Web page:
• In A Touch Of Evil, Lucy Hanbrook and the Scarlett Shadow were originally available as Allies. The Hero Pack One expansion made them into fully playable characters.
  • In Warhammer 40000, Harald Deathwolf was simply one of the 12 Wolf Lords of the Space Wolves with no backstory. Then the Codex author thought the generic Wolf Lord on Thunderwolf model looked too cool not to have its own backstory, and so wrote the full Saga of Harald Deathwolf in White Dwarf. The model even comes with a moulded shoulder pad allowing you to represent him specifically, and he was one of two Wolf Lords to get a transfer sheet for their Great Company. (Ragnar Blackmane, an actual special character didn't) Bear in mind, he's not even an official named character.


  • Several minor characters in Shakespeare's Macbeth seem to barely qualify to have names until very late into the play.
    • Mercutio in Romeo and Juliet. In Shakespeare's source, The Tragical History of Romeus and Juliet, he makes one appearance, and only gets mentioned at all because he happens to be sitting next to Juliet at the feast. Shakespeare makes him Romeo's best friend, the only person who can maintain connections with both the Capulets and the Montegues, a Trickster and a Deadpan Snarker.
  • Will Parker is one half of the Beta Couple in the musical Oklahoma. He wasn't really a character in Green Grow The Lilacs (the straight play Oklahoma! was derived from), which mentioned him once.
  • Tom Stoppard did this in Rosencrantz and Guildenstern Are Dead. The two most minor characters in Hamlet become the focus of the whole story, and Hamlet becomes just a bit part.
  • Neil Simon's first play, Come Blow Your Horn, briefly mentions an offstage character named Felix Ungar. Felix, of course, later became half of the eponymous duo in Simon's The Odd Couple and its film and TV adaptations.
  • In the stage musical of Beauty and the Beast, the feather duster and the wardrobe are given bigger roles, more developed personalities, and names, Babette and Madame de la Grande Bouche, respectively.


  • The Toa Inika from Bionicle started out as mere Matoran who were barely mentioned (if at all) in the Chronicles series of books. In Legends, however, they become the central heroes for the first two thirds of the Mask of Life story arc.

Video Games

  • The excellent Fan Remake of King's Quest II does this with several NPCs. Perhaps the best is Valanice, who was rewritten from her original flat, MacGuffin-esque Distressed Damsel portrayal to a character more in line with what's seen in her later appearances in the series, who—although a prisoner—is hardly a helpless shrinking violet. Similarily, the vampire (originally Dracula; Caldaur in the remake) is turned into a sympathic character with personality, depth and motives, who will end up aiding the hero if you help him in return. Seeing as his original role was to hang out in his castle until the hero showed up to kill him for no apparent reason (other than needing the key he had), this was a definite improvement.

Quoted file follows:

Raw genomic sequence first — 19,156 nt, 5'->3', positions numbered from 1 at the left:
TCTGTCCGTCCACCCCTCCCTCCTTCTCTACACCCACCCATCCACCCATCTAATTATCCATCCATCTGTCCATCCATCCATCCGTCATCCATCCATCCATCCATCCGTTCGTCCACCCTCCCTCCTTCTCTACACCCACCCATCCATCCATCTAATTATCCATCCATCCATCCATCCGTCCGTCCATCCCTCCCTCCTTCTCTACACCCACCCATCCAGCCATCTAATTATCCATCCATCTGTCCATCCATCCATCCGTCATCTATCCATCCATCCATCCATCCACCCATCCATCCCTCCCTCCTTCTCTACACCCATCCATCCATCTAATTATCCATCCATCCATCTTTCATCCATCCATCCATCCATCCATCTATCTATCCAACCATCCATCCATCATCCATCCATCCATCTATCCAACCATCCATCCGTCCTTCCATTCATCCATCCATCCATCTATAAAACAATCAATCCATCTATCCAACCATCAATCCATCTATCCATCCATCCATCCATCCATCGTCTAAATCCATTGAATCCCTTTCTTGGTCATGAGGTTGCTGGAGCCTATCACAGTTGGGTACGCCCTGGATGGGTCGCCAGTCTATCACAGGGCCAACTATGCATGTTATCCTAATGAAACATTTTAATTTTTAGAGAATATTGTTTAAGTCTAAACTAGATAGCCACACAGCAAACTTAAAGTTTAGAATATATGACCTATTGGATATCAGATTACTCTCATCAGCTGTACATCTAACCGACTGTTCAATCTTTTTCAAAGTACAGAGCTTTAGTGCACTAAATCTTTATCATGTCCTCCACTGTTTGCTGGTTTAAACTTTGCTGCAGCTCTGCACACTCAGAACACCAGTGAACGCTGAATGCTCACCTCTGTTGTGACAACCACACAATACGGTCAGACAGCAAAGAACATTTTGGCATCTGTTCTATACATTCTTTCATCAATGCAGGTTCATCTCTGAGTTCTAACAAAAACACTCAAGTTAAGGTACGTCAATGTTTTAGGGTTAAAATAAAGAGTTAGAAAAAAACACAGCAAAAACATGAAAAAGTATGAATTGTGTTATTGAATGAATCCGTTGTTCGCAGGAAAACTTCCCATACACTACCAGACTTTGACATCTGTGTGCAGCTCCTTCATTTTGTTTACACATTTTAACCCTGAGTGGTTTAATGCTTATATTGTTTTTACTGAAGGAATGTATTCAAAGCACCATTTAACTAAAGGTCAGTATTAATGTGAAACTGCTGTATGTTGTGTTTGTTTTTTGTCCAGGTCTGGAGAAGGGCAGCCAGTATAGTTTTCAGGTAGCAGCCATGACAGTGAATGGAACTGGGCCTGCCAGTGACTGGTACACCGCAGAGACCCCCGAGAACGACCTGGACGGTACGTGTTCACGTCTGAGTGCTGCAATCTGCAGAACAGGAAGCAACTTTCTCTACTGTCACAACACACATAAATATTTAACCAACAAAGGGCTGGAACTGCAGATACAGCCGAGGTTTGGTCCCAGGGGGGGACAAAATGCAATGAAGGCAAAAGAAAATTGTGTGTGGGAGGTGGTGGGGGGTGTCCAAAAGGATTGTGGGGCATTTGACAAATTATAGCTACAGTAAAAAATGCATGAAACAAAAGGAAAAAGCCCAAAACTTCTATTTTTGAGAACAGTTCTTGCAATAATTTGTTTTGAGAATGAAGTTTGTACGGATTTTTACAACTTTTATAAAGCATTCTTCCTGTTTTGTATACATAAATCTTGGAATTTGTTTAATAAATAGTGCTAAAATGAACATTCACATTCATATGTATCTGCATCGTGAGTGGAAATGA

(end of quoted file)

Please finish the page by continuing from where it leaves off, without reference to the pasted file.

• In the original versions of the series, Rosella was given her own adventure to star in after appearing briefly in the previous game as the Distressed Damsel, and later on she co-starred alongside Valanice as the heroes of King's Quest VII. Princess Cassima, meanwhile, was introduced near the end of King's Quest V and was later ascended to being a major character in King's Quest VI.
  • He was The Dragon in Mario & Luigi: Superstar Saga, but the Darkhorse on the rise Fawful was, sadly, Demoted to Extra in the second game...and then became the Big Bad in the third.
  • Waluigi is a mild example. Originally showing up in Mario Tennis as a fill in for Wario's partner and Luigi's rival, Waluigi's shown up in virtually every spinoff since then, and is the only regular character that hasn't ever been in a platformer to do so. He's either loved for being insane or loathed as a auxiliary character.
  • The hero's main Love Interest Luna from Lunar: The Silver Star. In the original game for the Sega CD, she fought with the protagonist as the White Magician Girl (with a Magic Music power) for the first dungeon and returns home, not appearing again until the Big Bad kidnaps her and it's revealed that she is a routine human incarnation of the world's goddess and has to be saved. In the game's subsqent remakes, starting with the one on the Sega Saturn, she stays with the group until the mentioned kidnapping, but it doesn't wholly matter because the player gets three far more useful spell casters along the way, and the main character can also obtain powerful magic later in the game.